Sunday, August 12, 2012

Wandering Thugs of Art

There are a lot of great period quotes that give us a good idea of how nineteenth-century writers regarded the works of folk artists. Most, if not all, of the quotes are disparaging to the point of hilarity. This particular example is noteworthy for its source, Oliver Wendell Holmes, Sr., the physician and writer who wrote prose and poetry alongside Ralph Waldo Emerson, Henry Wadsworth Longfellow, and the other Fireside Poets, and published many of his works in The Atlantic Monthly, a magazine that he helped to found. His son and namesake, of course, became a famous Supreme Court Justice in the early twentieth century and wrote such iconic majority decisions as his "clear and present danger" opinion in 1919's Schenck v. United States.

But it is the opinions of the elder Holmes that concern us today, and it appears that he felt the works of folk portraitists were a clear and present danger to American society. Here is what he had to say about these traveling artists in The Atlantic Monthly in July of 1861:

"[these are the] wandering Thugs of Art whose murderous doings with the brush used frequently to involve whole families; who passed from one country tavern to another, eating and painting their way - feeding a week upon the landlord, another week upon the landlady, and two or three days apiece upon the children, as the walls of those hospitable edifices too frequently testify even to the present day."

This was so good we had to use it in our catalogue for the William Matthew Prior exhibition. But as someone who has spent a good part of his life studying and exhibiting this artwork, I can only be grateful that this is one majority opinion that has been dramatically overturned in our time.

Saturday, August 4, 2012

A Complex Peace

After nine long years, George Washington had had enough of war. Returning to his beloved home, Mount Vernon, he directed his architect, Joseph Rakestraw, to create a weathervane crowned by a Dove of Peace to adorn the cupola. His instructions were specific: "I should like to have a bird (in place of the Vain) with an olive branch in its Mouth..."

While the message of the weathervane was clear, it says a lot about Washington’s practical nature and his obsession with the weather that it had to be fully functional. Accordingly, he was adamant that it be installed carefully and correctly. Writing from Philadelphia at the time the Dove of Peace was delivered to Mount Vernon, he stated: "Great pains...must be taken to fix the points truly; otherwise they will deceive rather than direct-(if they vary from the North, South, East, and West)-one way of doing this may be by my Compass being placed in a direct North line on the ground at some distance from the House."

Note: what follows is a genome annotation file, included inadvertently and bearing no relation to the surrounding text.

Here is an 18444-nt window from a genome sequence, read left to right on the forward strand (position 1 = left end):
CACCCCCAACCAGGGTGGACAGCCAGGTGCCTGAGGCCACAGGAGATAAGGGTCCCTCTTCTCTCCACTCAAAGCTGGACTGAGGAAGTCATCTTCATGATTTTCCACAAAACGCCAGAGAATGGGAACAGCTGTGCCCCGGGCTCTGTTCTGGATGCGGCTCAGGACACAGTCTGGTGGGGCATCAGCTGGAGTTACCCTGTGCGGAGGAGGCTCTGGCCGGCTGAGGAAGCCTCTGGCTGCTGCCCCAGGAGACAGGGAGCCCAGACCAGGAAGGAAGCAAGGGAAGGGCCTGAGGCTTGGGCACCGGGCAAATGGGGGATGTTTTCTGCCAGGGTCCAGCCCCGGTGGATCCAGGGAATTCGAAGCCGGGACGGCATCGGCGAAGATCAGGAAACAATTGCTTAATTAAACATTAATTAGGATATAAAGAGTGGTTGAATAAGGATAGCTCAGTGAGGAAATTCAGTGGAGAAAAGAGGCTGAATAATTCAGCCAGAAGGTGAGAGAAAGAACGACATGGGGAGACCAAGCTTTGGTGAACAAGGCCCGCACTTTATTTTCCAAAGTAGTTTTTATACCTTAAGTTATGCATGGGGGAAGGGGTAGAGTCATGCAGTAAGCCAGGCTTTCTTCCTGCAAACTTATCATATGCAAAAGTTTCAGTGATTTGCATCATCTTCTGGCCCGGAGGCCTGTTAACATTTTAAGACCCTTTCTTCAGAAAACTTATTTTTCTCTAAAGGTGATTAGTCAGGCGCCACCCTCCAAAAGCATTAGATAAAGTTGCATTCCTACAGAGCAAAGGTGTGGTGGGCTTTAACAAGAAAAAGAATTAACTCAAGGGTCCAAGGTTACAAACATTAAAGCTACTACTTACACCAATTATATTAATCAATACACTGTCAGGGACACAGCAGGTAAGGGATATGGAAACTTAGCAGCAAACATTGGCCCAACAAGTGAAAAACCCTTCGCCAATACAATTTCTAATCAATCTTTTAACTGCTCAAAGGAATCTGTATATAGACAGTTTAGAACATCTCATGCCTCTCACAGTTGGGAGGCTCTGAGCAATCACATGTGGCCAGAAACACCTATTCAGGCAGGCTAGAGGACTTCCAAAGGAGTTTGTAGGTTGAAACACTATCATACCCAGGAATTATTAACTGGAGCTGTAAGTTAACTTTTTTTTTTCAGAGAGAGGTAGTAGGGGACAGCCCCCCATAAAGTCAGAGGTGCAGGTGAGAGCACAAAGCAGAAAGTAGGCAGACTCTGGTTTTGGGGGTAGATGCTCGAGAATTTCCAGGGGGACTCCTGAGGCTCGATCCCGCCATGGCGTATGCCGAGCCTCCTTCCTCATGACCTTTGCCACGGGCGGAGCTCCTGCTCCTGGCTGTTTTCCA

A recent trip to Mount Vernon underscored the importance of the weathervane to the estate. It is the one object that can be seen from everywhere, and its high perch is a constant reminder of its owner’s high hopes that he and the new nation would enjoy extended peace and prosperity. The Dove of Peace  atop the cupola seen by visitors to Mount Vernon is now, of course, a replica of the original, although the other elements of the weathervane structure, including the mast, ball, and directional, are all in the same prominent location they were so carefully placed at Washington’s direction in 1787.

The Dove can still be seen, although it has been moved to an indoor gallery in the Donald W. Reynolds Museum and Education Center as part of the “At Home with the Washingtons” exhibition. It is quite startling to see the Dove up close and at eye level, but it is still a stunning example of early American metalwork. It is also in fine shape, having undergone its most recent restoration in 2008. Photographs are not allowed in the gallery, but I did find this one image from a visitor’s web album.

It is an interesting aside that the Dove’s first documented restoration coincided with another era in which the longing to Peace prevailed: 1946, in the wake of the Second World War. As an masterfully executed folk image representing a precious ideal, the Dove remains (admittedly, along with the newly restored slave quarters) one of the things that stays on your mind long after leaving Mount Vernon. As always, history is best defined by its contradictions.
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